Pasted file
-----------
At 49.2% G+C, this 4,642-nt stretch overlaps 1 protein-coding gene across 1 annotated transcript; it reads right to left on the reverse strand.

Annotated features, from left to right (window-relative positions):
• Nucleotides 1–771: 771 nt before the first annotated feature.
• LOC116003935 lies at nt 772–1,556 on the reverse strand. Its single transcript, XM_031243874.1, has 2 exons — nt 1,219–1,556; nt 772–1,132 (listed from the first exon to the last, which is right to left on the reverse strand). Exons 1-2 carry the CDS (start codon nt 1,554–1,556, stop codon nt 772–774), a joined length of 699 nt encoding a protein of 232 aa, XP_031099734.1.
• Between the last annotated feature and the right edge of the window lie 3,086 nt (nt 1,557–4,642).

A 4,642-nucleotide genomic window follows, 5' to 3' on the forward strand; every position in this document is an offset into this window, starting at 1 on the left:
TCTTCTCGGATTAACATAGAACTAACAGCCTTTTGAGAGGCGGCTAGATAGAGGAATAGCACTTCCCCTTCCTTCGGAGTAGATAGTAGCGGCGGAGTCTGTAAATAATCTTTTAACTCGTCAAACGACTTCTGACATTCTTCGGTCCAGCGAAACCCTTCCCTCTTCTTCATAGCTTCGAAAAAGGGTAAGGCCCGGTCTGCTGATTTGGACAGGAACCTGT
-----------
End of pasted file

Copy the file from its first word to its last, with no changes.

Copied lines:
At 49.2% G+C, this 4,642-nt stretch overlaps 1 protein-coding gene across 1 annotated transcript; it reads right to left on the reverse strand.

Annotated features, from left to right (window-relative positions):
• Nucleotides 1–771: 771 nt before the first annotated feature.
• LOC116003935 lies at nt 772–1,556 on the reverse strand. Its single transcript, XM_031243874.1, has 2 exons — nt 1,219–1,556; nt 772–1,132 (listed from the first exon to the last, which is right to left on the reverse strand). Exons 1-2 carry the CDS (start codon nt 1,554–1,556, stop codon nt 772–774), a joined length of 699 nt encoding a protein of 232 aa, XP_031099734.1.
• Between the last annotated feature and the right edge of the window lie 3,086 nt (nt 1,557–4,642).

A 4,642-nucleotide genomic window follows, 5' to 3' on the forward strand; every position in this document is an offset into this window, starting at 1 on the left:
TCTTCTCGGATTAACATAGAACTAACAGCCTTTTGAGAGGCGGCTAGATAGAGGAATAGCACTTCCCCTTCCTTCGGAGTAGATAGTAGCGGCGGAGTCTGTAAATAATCTTTTAACTCGTCAAACGACTTCTGACATTCTTCGGTCCAGCGAAACCCTTCCCTCTTCTTCATAGCTTCGAAAAAGGGTAAGGCCCGGTCTGCTGATTTGGACAGGAACCTGT